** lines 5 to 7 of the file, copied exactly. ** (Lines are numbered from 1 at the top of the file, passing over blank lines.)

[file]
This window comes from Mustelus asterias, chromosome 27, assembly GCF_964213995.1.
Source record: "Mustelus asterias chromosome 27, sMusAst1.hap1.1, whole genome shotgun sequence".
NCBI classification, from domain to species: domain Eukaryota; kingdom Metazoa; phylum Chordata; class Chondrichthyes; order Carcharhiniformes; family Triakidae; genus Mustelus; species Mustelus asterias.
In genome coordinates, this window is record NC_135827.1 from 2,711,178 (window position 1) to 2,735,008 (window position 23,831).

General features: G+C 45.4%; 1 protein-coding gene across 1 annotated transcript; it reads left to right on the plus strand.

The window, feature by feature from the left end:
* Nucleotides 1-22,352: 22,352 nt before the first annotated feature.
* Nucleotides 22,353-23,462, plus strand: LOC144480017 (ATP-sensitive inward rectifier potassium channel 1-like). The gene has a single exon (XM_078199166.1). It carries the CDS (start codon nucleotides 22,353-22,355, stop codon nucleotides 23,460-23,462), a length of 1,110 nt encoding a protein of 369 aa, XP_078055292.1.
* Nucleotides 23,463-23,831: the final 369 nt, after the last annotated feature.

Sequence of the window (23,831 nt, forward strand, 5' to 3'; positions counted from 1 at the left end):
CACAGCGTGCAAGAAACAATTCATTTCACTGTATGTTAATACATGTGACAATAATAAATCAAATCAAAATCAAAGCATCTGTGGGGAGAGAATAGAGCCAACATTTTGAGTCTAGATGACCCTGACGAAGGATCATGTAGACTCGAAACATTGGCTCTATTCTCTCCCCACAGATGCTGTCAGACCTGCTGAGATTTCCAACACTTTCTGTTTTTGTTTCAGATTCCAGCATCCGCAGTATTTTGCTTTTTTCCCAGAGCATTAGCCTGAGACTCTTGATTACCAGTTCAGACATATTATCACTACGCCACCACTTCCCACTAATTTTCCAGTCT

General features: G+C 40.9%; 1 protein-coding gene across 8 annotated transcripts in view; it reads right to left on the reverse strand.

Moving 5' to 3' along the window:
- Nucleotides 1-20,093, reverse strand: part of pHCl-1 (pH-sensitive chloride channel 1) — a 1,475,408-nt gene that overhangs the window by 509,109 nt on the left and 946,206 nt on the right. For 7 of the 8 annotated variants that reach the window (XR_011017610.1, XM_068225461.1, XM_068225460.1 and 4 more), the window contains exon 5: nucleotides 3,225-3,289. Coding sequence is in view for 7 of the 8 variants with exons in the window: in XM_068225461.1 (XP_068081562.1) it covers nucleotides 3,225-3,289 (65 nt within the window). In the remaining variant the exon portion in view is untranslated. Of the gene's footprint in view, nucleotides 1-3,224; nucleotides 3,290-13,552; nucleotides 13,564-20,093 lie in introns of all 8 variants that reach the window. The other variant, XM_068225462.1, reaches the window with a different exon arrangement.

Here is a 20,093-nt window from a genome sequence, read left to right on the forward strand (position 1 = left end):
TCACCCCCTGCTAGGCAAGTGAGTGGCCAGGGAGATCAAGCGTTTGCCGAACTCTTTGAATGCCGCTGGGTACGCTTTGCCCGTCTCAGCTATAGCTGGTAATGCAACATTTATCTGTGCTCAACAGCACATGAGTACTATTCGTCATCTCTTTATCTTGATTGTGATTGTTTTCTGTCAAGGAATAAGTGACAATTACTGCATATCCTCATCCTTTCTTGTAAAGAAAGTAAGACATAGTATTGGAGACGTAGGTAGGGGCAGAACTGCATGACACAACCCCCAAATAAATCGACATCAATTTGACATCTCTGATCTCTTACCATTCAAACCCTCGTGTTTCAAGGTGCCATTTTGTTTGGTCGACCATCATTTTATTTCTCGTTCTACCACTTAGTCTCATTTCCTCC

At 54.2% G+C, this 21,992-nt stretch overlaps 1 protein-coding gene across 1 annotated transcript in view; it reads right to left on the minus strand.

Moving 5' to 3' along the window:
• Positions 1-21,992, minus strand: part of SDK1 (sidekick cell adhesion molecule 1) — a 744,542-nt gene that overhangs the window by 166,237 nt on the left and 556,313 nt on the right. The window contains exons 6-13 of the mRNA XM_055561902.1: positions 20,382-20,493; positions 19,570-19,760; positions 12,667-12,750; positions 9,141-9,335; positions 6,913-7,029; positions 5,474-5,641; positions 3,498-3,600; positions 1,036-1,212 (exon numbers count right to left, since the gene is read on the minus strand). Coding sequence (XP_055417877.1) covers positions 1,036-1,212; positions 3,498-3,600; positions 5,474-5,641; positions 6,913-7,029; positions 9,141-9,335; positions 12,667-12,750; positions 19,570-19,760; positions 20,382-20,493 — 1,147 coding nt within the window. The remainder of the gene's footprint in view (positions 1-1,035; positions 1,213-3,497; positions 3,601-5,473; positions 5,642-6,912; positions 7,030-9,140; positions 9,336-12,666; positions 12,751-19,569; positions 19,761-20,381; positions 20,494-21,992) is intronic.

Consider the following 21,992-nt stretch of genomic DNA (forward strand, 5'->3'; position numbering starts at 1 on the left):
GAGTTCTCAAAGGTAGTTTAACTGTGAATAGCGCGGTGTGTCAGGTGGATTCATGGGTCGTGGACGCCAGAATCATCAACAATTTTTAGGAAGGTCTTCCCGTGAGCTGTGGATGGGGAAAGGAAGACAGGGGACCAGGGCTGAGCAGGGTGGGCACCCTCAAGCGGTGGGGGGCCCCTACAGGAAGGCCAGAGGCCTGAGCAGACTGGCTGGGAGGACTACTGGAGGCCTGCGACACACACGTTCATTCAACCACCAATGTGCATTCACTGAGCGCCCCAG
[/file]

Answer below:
General features: G+C 45.4%; 1 protein-coding gene across 1 annotated transcript; it reads left to right on the plus strand.

The window, feature by feature from the left end:
* Nucleotides 1-22,352: 22,352 nt before the first annotated feature.